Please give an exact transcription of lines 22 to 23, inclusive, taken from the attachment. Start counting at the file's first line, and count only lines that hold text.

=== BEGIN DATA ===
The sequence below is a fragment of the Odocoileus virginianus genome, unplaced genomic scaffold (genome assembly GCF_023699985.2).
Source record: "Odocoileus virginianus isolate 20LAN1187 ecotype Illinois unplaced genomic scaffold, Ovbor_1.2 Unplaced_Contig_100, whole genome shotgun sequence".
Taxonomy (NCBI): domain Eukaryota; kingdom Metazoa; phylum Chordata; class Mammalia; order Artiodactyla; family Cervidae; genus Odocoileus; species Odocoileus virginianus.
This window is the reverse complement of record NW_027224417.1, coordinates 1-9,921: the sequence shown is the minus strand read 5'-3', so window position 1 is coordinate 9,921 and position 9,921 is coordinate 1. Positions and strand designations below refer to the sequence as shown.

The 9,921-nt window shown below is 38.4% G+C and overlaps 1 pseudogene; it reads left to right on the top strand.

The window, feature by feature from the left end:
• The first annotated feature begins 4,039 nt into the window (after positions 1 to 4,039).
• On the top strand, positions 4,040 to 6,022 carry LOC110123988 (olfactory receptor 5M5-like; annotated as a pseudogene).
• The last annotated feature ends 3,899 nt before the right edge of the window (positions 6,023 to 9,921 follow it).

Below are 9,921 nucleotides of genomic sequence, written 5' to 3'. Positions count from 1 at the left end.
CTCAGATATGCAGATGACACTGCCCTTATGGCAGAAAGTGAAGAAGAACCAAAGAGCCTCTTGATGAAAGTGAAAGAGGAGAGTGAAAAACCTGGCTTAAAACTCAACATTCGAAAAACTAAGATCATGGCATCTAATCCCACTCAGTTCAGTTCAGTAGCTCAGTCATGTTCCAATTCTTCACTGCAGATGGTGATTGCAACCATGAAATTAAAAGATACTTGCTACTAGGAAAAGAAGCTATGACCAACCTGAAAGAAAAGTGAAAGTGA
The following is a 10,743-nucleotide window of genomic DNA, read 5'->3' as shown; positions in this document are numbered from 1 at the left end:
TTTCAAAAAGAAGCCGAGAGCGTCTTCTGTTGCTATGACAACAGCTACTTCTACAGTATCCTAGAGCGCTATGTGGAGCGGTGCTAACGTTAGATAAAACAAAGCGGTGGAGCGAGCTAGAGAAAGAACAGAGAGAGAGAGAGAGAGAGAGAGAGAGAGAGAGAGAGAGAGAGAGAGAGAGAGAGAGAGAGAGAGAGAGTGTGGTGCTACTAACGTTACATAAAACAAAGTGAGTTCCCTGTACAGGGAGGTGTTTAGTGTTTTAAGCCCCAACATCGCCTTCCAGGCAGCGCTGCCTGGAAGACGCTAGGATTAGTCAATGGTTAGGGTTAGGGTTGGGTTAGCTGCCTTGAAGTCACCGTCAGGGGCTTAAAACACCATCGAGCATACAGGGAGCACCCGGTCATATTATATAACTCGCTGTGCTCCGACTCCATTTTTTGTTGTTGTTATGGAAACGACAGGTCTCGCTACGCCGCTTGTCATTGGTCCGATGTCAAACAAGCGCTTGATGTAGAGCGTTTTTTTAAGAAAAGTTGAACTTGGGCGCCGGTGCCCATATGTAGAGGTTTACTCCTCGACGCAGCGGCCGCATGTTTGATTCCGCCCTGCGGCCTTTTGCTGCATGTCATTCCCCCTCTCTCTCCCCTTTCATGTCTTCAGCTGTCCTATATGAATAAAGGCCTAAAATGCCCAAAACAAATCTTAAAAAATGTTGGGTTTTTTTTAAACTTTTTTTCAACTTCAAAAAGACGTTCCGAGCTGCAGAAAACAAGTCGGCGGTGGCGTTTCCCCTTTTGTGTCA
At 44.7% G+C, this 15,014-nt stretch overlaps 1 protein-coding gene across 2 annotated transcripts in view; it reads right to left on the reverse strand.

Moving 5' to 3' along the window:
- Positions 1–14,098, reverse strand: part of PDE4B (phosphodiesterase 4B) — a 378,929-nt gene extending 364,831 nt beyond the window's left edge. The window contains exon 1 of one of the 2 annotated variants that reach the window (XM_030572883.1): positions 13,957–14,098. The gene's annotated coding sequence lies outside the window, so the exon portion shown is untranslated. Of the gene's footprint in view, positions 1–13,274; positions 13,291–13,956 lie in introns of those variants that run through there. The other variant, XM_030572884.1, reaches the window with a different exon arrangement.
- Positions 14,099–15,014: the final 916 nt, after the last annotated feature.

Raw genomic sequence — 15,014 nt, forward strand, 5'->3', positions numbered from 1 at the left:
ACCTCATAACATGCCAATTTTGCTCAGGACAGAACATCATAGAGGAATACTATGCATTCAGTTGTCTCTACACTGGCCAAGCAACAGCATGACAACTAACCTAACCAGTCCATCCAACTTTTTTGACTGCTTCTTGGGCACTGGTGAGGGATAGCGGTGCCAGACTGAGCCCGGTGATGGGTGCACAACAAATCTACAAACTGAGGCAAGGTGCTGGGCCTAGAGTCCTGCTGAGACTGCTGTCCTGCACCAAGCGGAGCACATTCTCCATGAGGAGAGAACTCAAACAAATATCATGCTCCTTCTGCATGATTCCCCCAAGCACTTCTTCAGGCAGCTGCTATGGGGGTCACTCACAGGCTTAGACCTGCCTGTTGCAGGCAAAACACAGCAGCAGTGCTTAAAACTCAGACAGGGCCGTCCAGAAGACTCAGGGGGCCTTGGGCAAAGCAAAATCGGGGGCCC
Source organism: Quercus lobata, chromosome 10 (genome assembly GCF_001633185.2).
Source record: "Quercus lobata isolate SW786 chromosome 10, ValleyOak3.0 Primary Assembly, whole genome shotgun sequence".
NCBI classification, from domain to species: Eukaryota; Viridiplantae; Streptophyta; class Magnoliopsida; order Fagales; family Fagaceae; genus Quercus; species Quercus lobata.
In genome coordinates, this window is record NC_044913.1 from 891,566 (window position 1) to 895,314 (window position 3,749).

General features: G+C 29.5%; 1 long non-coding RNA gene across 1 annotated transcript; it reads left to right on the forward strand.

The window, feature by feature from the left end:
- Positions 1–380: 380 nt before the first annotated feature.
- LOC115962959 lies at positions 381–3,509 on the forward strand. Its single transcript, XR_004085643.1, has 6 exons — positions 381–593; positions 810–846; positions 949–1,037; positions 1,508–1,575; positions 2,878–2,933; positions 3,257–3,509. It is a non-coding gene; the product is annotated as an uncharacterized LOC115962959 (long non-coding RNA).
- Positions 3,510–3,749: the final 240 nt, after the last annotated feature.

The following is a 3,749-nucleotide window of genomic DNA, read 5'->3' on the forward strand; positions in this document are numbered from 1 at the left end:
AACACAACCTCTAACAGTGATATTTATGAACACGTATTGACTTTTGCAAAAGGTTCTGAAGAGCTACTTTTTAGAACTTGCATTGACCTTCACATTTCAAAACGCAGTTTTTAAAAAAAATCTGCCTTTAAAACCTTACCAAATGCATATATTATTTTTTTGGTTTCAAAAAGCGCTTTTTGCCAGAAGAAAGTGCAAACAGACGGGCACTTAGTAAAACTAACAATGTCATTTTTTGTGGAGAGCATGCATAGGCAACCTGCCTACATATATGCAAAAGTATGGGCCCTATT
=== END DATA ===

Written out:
NCBI classification, from domain to species: Eukaryota; Viridiplantae; Streptophyta; class Magnoliopsida; order Fagales; family Fagaceae; genus Quercus; species Quercus lobata.
In genome coordinates, this window is record NC_044913.1 from 891,566 (window position 1) to 895,314 (window position 3,749).